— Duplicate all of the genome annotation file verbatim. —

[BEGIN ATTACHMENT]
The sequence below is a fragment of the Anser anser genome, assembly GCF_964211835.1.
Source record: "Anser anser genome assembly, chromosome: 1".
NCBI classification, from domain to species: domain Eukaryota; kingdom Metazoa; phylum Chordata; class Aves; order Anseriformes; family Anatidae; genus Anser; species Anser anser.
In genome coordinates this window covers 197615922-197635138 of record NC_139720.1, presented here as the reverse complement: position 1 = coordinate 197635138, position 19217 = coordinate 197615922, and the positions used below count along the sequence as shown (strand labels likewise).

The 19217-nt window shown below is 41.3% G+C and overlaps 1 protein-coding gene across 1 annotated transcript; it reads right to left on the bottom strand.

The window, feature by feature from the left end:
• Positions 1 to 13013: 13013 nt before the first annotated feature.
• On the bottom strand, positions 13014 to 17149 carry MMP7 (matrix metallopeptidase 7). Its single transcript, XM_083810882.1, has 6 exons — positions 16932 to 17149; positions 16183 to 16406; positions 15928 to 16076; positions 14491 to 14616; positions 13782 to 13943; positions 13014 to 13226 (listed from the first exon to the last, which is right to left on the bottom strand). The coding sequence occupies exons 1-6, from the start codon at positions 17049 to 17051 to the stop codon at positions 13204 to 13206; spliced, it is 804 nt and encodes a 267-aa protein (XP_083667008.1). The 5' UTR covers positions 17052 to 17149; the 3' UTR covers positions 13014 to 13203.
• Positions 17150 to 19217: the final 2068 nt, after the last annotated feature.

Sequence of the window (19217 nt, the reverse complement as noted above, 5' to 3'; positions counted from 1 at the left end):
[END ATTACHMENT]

The sequence below is a fragment of the Anser anser genome, assembly GCF_964211835.1.
Source record: "Anser anser genome assembly, chromosome: 1".
NCBI classification, from domain to species: domain Eukaryota; kingdom Metazoa; phylum Chordata; class Aves; order Anseriformes; family Anatidae; genus Anser; species Anser anser.
In genome coordinates this window covers 197615922-197635138 of record NC_139720.1, presented here as the reverse complement: position 1 = coordinate 197635138, position 19217 = coordinate 197615922, and the positions used below count along the sequence as shown (strand labels likewise).

The 19217-nt window shown below is 41.3% G+C and overlaps 1 protein-coding gene across 1 annotated transcript; it reads right to left on the bottom strand.

The window, feature by feature from the left end:
• Positions 1 to 13013: 13013 nt before the first annotated feature.
• On the bottom strand, positions 13014 to 17149 carry MMP7 (matrix metallopeptidase 7). Its single transcript, XM_083810882.1, has 6 exons — positions 16932 to 17149; positions 16183 to 16406; positions 15928 to 16076; positions 14491 to 14616; positions 13782 to 13943; positions 13014 to 13226 (listed from the first exon to the last, which is right to left on the bottom strand). The coding sequence occupies exons 1-6, from the start codon at positions 17049 to 17051 to the stop codon at positions 13204 to 13206; spliced, it is 804 nt and encodes a 267-aa protein (XP_083667008.1). The 5' UTR covers positions 17052 to 17149; the 3' UTR covers positions 13014 to 13203.
• Positions 17150 to 19217: the final 2068 nt, after the last annotated feature.

Sequence of the window (19217 nt, the reverse complement as noted above, 5' to 3'; positions counted from 1 at the left end):